Beyond Silicon Valley: Why Opportunity Is Moving Outside The Traditional Innovation Hubs

By Mark Flickinger, Forbes Contributor

 

There has been a longstanding belief that for startups to succeed, they must be located in one of the country’s traditional Innovation Hubs. For technology, the primary hub is Silicon Valley and the San Francisco Bay Area. Startup founders have flocked to this region for decades due to the success of other companies located there, the wealth of software development talent in the area, and the presence of large venture capital firms needed to fund growth.

But even as Silicon Valley has been a Mecca for technology startups, it has its drawbacks, including a high cost of living, overcrowding, and regular environmental crises such as wildfires. With an expanding number of options for building businesses elsewhere, entrepreneurs are increasingly wondering whether Silicon Valley and other high-cost Innovation Hubs like New York City are still the only places to be.

Rising Centers Of Innovation

Over the last several years, in fact, a growing number of startups are being founded in areas outside of the traditional hubs. This trend is supported by technology advancements like cloud computing, which has enabled software companies in particular to rely on talent located anywhere. Software products can now be worked on collaboratively “in the cloud” without programmers being in the same room or even the same part of the country. This wasn’t possible just a few years ago.

As young tech companies are setting up shop in emerging centers outside of the Valley, the talent pool is migrating as well, aware of newfound career opportunities in places with a lower cost of living and a better quality of life. The work-from-home paradigm created by the pandemic has accelerated this flight as more tech professionals become acquainted with telecommuting and more businesses accept it as an efficient, effective, and in some ways necessary, way to operate.

Due to this migration, ecosystems are developing that are specific to certain industry segments, such as the transportation and supply chain solutions that are currently coming out of Chattanooga, Tennessee. Following the adage “success begets success,” these micro ecosystems attract more talent and more entrepreneurs focused on specific markets. A Google search on “top tech cities” will locate numerous places outside the traditional hubs where innovation is occurring, from cities already known for a broad range of tech successes like Atlanta and Austin to perhaps less expected locales such as Denver, St. Louis, and Columbus, Ohio. This momentum should continue in the years to come.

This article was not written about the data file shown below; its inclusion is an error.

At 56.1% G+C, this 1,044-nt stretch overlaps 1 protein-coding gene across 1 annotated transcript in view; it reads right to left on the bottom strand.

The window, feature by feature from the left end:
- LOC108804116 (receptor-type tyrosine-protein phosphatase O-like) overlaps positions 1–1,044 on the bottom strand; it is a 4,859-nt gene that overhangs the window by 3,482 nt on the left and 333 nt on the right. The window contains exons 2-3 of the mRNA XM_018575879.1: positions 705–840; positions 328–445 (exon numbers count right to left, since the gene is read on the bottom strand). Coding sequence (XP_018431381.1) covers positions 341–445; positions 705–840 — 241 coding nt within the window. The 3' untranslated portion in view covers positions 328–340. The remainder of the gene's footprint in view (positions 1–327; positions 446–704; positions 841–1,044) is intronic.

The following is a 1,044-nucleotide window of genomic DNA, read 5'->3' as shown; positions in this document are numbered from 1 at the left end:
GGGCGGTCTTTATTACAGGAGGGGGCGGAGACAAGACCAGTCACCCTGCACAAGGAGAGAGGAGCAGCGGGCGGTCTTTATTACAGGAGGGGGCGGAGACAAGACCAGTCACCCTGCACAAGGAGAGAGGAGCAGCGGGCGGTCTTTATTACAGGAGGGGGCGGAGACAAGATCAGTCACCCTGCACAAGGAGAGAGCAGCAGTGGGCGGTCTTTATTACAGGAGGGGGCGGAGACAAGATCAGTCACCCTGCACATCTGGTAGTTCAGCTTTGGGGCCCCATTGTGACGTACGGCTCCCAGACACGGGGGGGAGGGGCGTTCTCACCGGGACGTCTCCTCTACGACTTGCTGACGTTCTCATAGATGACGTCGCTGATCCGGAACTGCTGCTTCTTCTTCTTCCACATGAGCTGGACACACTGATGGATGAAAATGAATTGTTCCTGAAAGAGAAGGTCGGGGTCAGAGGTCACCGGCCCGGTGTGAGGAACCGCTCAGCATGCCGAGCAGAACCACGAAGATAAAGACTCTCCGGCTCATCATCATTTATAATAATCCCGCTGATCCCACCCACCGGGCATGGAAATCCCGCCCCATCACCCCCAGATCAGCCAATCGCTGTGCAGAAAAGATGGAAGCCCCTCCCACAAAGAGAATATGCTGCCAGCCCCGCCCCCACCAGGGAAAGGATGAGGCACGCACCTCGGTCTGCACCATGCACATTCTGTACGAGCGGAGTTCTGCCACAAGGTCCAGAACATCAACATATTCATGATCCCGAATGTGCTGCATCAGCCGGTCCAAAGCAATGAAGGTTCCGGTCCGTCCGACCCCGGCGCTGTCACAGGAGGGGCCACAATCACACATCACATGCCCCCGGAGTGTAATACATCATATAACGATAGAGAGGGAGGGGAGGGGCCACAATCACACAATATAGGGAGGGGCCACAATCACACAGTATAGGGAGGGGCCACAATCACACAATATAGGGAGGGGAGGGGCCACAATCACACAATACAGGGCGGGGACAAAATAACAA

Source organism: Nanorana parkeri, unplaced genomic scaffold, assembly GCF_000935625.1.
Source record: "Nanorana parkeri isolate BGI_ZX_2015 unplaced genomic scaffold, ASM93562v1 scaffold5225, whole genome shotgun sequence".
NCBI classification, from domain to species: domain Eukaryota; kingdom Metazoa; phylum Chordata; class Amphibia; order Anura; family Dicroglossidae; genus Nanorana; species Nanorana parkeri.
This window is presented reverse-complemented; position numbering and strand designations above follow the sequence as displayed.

Private-Market Investment Boom

As more of these tech centers develop in cities around the country, the availability of capital outside the traditional Innovation Hubs has grown as well. In the past, it was perceived as a disadvantage for a tech company to be based outside of those areas because it was more difficult to secure investment capital. This was primarily because the large funds were located inside the hubs and had plenty of opportunities right on their doorsteps that warranted investment. They didn’t have to look much farther than that for high-quality deals.

While Silicon Valley and the other hubs are still the epicenter in terms of aggregate capital, with large, well-established funds still headquartered there, the notion of startups having to also be there to get funding has changed.

Why? A big reason for this is the influx of capital in the private markets as more investors recognize it as an engine for growth. Venture funds are locating themselves in other areas of the country where innovation is happening. Many of the new tech centers are also home to investors who are funding promising companies locally.

With more collective capital spread around the country, entrepreneurs are the beneficiaries. More money chasing promising companies lessens the advantages that location previously garnered.

My firm’s The State of StartupsSM in the Southeast report revealed that the increase in the supply of capital in the private markets is supporting elevated valuations and larger funding rounds. While the report focuses on the Southeast, the probability is that the same trend is occurring elsewhere.

Success Lives Here

In addition to having a good idea, there are elements that technology startups need in order to be successful no matter their geographic location. Chief among these are access to talent, access to funding, and a supportive business ecosystem that includes incubators and accelerators to help refine products and strategies.

While Silicon Valley and the San Francisco Bay Area will always be a hotbed for innovation, the reality is that rising tech centers across the country are providing these same elements along with a better cost of doing business and better quality of life.

These new centers are attracting promising entrepreneurs that have realized they are no longer tethered to one or two locations in the country to build their successful business.

Note: The State of StartupsSM in the Southeast is an annual report published by Atlanta-based venture firm BIP Capital. 

This article was originally published in Forbes and was reprinted with permission.

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